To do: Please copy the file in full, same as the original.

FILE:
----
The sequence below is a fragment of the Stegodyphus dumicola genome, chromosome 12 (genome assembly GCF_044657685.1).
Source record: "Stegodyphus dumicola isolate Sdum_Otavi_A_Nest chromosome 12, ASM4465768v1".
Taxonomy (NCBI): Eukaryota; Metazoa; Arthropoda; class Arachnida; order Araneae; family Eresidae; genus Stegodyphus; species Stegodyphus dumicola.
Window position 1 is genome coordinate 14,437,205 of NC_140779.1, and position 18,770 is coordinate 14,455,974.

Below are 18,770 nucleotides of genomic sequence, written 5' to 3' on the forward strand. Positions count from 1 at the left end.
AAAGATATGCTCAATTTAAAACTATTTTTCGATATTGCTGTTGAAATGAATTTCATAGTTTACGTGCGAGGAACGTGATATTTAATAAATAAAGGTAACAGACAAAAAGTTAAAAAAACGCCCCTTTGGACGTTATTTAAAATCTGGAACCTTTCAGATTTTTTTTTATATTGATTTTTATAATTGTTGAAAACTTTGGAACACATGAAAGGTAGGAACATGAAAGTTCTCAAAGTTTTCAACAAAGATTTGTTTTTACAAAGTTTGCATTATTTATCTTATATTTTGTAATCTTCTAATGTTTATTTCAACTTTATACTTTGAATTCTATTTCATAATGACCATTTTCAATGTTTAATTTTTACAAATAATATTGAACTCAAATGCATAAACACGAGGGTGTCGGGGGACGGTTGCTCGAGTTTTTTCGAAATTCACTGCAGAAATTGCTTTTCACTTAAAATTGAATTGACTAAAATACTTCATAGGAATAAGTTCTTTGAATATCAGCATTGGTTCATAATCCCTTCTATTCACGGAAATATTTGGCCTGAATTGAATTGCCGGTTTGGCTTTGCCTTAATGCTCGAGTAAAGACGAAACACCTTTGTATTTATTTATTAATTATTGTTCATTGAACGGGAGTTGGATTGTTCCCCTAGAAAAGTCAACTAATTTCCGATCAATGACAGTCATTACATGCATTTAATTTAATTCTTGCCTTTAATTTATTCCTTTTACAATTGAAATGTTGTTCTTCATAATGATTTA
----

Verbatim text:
The sequence below is a fragment of the Stegodyphus dumicola genome, chromosome 12 (genome assembly GCF_044657685.1).
Source record: "Stegodyphus dumicola isolate Sdum_Otavi_A_Nest chromosome 12, ASM4465768v1".
Taxonomy (NCBI): Eukaryota; Metazoa; Arthropoda; class Arachnida; order Araneae; family Eresidae; genus Stegodyphus; species Stegodyphus dumicola.
Window position 1 is genome coordinate 14,437,205 of NC_140779.1, and position 18,770 is coordinate 14,455,974.

Below are 18,770 nucleotides of genomic sequence, written 5' to 3' on the forward strand. Positions count from 1 at the left end.
AAAGATATGCTCAATTTAAAACTATTTTTCGATATTGCTGTTGAAATGAATTTCATAGTTTACGTGCGAGGAACGTGATATTTAATAAATAAAGGTAACAGACAAAAAGTTAAAAAAACGCCCCTTTGGACGTTATTTAAAATCTGGAACCTTTCAGATTTTTTTTTATATTGATTTTTATAATTGTTGAAAACTTTGGAACACATGAAAGGTAGGAACATGAAAGTTCTCAAAGTTTTCAACAAAGATTTGTTTTTACAAAGTTTGCATTATTTATCTTATATTTTGTAATCTTCTAATGTTTATTTCAACTTTATACTTTGAATTCTATTTCATAATGACCATTTTCAATGTTTAATTTTTACAAATAATATTGAACTCAAATGCATAAACACGAGGGTGTCGGGGGACGGTTGCTCGAGTTTTTTCGAAATTCACTGCAGAAATTGCTTTTCACTTAAAATTGAATTGACTAAAATACTTCATAGGAATAAGTTCTTTGAATATCAGCATTGGTTCATAATCCCTTCTATTCACGGAAATATTTGGCCTGAATTGAATTGCCGGTTTGGCTTTGCCTTAATGCTCGAGTAAAGACGAAACACCTTTGTATTTATTTATTAATTATTGTTCATTGAACGGGAGTTGGATTGTTCCCCTAGAAAAGTCAACTAATTTCCGATCAATGACAGTCATTACATGCATTTAATTTAATTCTTGCCTTTAATTTATTCCTTTTACAATTGAAATGTTGTTCTTCATAATGATTTA